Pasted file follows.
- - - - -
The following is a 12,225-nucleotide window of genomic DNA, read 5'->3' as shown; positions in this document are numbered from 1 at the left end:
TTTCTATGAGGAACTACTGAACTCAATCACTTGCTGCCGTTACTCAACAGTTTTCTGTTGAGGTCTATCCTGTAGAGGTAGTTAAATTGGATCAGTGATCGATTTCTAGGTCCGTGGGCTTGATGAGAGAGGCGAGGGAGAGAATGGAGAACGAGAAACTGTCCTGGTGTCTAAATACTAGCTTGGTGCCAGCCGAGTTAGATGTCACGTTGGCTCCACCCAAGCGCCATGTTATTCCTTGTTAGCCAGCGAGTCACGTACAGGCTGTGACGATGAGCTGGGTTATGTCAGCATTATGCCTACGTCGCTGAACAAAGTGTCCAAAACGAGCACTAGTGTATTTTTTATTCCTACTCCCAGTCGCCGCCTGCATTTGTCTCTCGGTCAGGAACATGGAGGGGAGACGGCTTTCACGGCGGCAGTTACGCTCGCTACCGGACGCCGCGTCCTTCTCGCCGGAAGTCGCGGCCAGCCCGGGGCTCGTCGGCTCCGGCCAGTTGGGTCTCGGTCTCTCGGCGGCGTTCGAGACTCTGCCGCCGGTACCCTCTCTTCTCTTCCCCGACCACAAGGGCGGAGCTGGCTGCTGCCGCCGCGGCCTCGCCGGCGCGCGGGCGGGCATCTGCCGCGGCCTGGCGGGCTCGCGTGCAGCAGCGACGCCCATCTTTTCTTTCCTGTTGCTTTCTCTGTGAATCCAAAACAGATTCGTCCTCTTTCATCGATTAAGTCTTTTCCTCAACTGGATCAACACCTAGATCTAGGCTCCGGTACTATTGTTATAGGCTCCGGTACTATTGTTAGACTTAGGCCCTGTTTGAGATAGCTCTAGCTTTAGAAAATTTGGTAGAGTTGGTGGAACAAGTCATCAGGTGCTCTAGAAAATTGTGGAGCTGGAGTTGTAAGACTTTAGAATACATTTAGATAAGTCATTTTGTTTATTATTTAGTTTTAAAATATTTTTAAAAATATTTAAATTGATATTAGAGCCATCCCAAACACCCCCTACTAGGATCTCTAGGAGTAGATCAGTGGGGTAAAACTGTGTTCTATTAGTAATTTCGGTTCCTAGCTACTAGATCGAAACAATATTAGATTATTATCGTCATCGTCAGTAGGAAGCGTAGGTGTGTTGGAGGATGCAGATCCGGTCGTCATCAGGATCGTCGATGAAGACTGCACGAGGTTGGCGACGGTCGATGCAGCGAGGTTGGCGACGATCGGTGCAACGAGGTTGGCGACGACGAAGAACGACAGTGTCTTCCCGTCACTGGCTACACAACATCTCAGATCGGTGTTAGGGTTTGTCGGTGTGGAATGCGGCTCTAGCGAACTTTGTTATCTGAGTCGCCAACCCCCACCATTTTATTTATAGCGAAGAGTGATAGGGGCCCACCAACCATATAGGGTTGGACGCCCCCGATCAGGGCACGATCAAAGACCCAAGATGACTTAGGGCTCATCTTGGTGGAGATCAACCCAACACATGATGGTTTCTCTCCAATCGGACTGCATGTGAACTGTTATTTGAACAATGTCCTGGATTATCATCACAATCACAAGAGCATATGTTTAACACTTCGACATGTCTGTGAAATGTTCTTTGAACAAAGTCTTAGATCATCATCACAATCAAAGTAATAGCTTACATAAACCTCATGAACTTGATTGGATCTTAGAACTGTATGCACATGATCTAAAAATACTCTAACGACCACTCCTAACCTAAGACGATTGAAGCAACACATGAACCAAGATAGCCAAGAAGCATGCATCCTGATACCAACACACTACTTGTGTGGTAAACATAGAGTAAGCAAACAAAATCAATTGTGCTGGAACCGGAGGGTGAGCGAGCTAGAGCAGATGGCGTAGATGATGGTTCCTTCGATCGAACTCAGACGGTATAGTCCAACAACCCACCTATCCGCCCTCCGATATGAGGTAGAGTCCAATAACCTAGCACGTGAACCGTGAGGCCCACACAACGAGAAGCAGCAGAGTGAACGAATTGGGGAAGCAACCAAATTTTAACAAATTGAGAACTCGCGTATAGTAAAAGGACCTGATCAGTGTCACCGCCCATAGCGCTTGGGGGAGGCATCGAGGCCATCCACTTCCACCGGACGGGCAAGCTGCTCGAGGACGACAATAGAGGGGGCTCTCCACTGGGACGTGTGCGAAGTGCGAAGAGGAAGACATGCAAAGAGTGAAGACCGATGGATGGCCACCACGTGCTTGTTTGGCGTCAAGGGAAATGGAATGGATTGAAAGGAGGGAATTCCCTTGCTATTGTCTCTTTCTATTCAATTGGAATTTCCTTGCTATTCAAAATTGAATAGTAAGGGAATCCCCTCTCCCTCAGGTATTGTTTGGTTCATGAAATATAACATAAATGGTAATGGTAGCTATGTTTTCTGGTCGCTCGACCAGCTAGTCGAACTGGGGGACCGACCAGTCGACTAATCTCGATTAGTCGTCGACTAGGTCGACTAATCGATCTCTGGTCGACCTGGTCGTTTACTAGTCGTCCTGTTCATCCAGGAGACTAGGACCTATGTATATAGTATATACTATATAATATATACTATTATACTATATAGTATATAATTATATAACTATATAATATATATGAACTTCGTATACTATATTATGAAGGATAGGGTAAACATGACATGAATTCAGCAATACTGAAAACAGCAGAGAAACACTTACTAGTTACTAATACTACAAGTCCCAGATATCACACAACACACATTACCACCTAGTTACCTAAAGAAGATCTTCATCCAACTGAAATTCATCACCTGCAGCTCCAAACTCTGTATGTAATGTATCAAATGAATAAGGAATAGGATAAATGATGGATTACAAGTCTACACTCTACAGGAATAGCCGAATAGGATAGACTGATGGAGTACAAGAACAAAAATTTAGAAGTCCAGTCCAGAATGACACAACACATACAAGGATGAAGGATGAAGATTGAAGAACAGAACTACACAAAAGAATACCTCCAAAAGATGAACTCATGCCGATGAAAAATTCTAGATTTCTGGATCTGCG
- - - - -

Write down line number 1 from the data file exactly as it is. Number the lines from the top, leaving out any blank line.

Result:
The following is a 12,225-nucleotide window of genomic DNA, read 5'->3' as shown; positions in this document are numbered from 1 at the left end: